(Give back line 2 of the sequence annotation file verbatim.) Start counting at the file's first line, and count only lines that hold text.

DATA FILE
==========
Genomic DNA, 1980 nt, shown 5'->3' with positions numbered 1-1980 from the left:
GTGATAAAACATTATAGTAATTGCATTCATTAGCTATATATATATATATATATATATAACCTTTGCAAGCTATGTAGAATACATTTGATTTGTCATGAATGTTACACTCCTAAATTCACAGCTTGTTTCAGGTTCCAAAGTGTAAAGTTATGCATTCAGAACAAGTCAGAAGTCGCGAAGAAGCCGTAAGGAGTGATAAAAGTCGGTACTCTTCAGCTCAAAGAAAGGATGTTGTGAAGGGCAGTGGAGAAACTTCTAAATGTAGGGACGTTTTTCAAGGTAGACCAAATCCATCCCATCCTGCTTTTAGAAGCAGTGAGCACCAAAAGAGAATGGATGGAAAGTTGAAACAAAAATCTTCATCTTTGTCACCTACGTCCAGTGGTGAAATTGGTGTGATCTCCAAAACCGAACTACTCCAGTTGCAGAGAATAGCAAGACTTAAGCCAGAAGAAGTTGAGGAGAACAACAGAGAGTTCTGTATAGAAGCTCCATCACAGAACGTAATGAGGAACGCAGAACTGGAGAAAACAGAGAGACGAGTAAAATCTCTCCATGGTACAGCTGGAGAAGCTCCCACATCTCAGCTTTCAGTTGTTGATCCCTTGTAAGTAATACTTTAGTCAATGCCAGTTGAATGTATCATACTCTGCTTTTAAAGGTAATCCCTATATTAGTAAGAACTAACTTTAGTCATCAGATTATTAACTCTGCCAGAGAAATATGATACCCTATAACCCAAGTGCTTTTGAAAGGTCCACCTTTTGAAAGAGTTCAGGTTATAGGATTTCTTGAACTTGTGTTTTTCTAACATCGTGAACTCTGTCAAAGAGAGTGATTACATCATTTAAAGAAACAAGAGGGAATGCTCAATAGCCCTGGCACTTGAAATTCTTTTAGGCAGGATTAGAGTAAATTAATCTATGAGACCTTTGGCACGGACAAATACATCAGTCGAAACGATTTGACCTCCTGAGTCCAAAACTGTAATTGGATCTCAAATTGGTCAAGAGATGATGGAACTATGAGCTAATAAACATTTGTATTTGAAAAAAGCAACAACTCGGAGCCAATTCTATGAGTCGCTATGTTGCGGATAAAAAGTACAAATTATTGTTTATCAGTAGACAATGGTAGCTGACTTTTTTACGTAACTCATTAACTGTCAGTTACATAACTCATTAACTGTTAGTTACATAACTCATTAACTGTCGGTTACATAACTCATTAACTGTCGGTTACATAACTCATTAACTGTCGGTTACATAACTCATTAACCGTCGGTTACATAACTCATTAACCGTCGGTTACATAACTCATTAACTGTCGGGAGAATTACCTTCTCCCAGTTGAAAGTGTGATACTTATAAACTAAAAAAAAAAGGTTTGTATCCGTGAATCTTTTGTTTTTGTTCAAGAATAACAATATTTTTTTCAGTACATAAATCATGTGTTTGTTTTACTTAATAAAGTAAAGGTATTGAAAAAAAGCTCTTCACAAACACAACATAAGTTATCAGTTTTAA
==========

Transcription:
GTGATAAAACATTATAGTAATTGCATTCATTAGCTATATATATATATATATATATATAACCTTTGCAAGCTATGTAGAATACATTTGATTTGTCATGAATGTTACACTCCTAAATTCACAGCTTGTTTCAGGTTCCAAAGTGTAAAGTTATGCATTCAGAACAAGTCAGAAGTCGCGAAGAAGCCGTAAGGAGTGATAAAAGTCGGTACTCTTCAGCTCAAAGAAAGGATGTTGTGAAGGGCAGTGGAGAAACTTCTAAATGTAGGGACGTTTTTCAAGGTAGACCAAATCCATCCCATCCTGCTTTTAGAAGCAGTGAGCACCAAAAGAGAATGGATGGAAAGTTGAAACAAAAATCTTCATCTTTGTCACCTACGTCCAGTGGTGAAATTGGTGTGATCTCCAAAACCGAACTACTCCAGTTGCAGAGAATAGCAAGACTTAAGCCAGAAGAAGTTGAGGAGAACAACAGAGAGTTCTGTATAGAAGCTCCATCACAGAACGTAATGAGGAACGCAGAACTGGAGAAAACAGAGAGACGAGTAAAATCTCTCCATGGTACAGCTGGAGAAGCTCCCACATCTCAGCTTTCAGTTGTTGATCCCTTGTAAGTAATACTTTAGTCAATGCCAGTTGAATGTATCATACTCTGCTTTTAAAGGTAATCCCTATATTAGTAAGAACTAACTTTAGTCATCAGATTATTAACTCTGCCAGAGAAATATGATACCCTATAACCCAAGTGCTTTTGAAAGGTCCACCTTTTGAAAGAGTTCAGGTTATAGGATTTCTTGAACTTGTGTTTTTCTAACATCGTGAACTCTGTCAAAGAGAGTGATTACATCATTTAAAGAAACAAGAGGGAATGCTCAATAGCCCTGGCACTTGAAATTCTTTTAGGCAGGATTAGAGTAAATTAATCTATGAGACCTTTGGCACGGACAAATACATCAGTCGAAACGATTTGACCTCCTGAGTCCAAAACTGTAATTGGATCTCAAATTGGTCAAGAGATGATGGAACTATGAGCTAATAAACATTTGTATTTGAAAAAAGCAACAACTCGGAGCCAATTCTATGAGTCGCTATGTTGCGGATAAAAAGTACAAATTATTGTTTATCAGTAGACAATGGTAGCTGACTTTTTTACGTAACTCATTAACTGTCAGTTACATAACTCATTAACTGTTAGTTACATAACTCATTAACTGTCGGTTACATAACTCATTAACTGTCGGTTACATAACTCATTAACTGTCGGTTACATAACTCATTAACCGTCGGTTACATAACTCATTAACCGTCGGTTACATAACTCATTAACTGTCGGGAGAATTACCTTCTCCCAGTTGAAAGTGTGATACTTATAAACTAAAAAAAAAAGGTTTGTATCCGTGAATCTTTTGTTTTTGTTCAAGAATAACAATATTTTTTTCAGTACATAAATCATGTGTTTGTTTTACTTAATAAAGTAAAGGTATTGAAAAAAAGCTCTTCACAAACACAACATAAGTTATCAGTTTTAA